Brooklyn man convicted of following estranged wife home, slashing her throat

This is an archived article and the information in the article may be outdated. Please look at the time stamp on the story to see when it was last updated.

EAST NEW YORK, Brooklyn — A Brooklyn man has been convicted of murder for slashing the throat of his estranged wife in September 2016.

According to trial testimony, 55-year-old Beresford Ashley, of Brownsville, Brooklyn showed up around 11:37 a.m. Sept. 13, 2016, at the workplace of his estranged wife, 45-year-old Karen Ashley, at a nursing home on Linden Boulevard.

She saw him and went back into the building and alerted security. A security officer then walked her to her car and she drove to her friend’s house on Blake Avenue.

As she was pulling up to her friend’s house 10 minutes later, according to trial testimony, Ashley blocked her with his car and got into the back seat of her car. Once inside, he stabbed her multiple times about her body and cut her throat from side to side. The victim’s friend came out of her house and Ashley fled.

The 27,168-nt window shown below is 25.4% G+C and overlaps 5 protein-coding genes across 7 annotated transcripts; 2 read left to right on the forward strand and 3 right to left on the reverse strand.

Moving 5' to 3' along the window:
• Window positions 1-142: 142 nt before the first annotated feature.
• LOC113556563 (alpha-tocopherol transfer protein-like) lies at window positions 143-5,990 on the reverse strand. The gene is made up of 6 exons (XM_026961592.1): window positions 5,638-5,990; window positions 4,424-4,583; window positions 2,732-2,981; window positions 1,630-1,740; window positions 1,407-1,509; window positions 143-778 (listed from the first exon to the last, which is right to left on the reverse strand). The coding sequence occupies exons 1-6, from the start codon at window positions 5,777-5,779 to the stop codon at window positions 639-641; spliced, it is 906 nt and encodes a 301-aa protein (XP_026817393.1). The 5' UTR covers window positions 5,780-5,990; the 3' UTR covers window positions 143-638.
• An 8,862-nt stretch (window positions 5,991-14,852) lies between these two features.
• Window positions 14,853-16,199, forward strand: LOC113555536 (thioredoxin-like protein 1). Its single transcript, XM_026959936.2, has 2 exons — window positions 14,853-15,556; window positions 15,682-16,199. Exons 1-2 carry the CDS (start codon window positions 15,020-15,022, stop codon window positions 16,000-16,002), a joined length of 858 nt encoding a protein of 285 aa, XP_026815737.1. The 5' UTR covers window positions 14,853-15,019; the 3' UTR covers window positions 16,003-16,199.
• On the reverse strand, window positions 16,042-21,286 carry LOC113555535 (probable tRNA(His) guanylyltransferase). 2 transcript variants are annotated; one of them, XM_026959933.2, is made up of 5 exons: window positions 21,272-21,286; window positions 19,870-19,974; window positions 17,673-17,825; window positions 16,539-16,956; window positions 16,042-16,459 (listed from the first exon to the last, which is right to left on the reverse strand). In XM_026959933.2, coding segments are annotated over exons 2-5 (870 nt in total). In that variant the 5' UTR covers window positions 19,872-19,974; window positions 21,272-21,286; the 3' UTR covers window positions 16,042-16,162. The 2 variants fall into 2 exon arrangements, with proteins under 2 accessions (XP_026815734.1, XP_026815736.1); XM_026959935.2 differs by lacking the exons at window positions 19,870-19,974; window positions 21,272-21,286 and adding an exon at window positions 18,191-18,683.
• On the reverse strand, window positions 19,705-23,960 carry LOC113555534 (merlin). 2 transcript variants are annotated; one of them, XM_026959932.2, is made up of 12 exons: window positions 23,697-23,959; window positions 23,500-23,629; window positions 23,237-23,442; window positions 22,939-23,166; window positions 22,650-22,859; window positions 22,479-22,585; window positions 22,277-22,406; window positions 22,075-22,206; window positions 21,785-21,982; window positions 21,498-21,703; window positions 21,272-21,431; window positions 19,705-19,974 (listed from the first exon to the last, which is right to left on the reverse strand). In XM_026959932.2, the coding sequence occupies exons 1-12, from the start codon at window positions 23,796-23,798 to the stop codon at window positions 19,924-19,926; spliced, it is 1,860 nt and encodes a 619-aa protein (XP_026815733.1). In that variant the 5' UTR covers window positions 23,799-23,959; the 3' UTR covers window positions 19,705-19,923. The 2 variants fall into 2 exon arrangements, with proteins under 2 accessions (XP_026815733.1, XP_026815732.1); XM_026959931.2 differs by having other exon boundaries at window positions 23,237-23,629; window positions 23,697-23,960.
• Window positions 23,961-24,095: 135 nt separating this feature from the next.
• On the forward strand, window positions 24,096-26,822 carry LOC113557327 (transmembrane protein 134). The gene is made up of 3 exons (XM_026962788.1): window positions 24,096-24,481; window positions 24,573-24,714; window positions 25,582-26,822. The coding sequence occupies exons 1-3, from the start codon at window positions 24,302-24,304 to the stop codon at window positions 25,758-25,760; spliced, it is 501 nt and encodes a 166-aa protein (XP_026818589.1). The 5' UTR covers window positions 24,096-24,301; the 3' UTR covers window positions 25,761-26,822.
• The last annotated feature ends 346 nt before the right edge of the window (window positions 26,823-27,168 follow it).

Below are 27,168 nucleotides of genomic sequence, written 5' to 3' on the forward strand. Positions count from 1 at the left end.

She found the victim slumped over and called 911.

At approximately 1:30 a.m., on September 14, 2016, Ashley walked into the 78 precinct with his hand bleeding and told officers he had an argument with his wife and may have committed an offense. The evidence showed that blood found in the victim’s car was a mixture of her DNA and the defendant’s, and the t-shirt the defendant was wearing contained a mixture of both of their DNA.

The Acting District Attorney said that this was the first Brooklyn trial to use STRmix technology. STRmix is an analytical software that helps DNA analysts interpret mixtures and calculates statistics. In this case, there was blood from both the victim and the defendant and the software assisted the analyst in isolating the defendant’s DNA.

Ashley was convicted Thursday of second-degree murder and fourth-degree criminal possession of a weapon and will be sentenced on Dec. 15, 2017. He faces 25 years to life in prison.

Notice: you are using an outdated browser. Microsoft does not recommend using IE as your default browser. Some features on this website, like video and images, might not work properly. For the best experience, please upgrade your browser.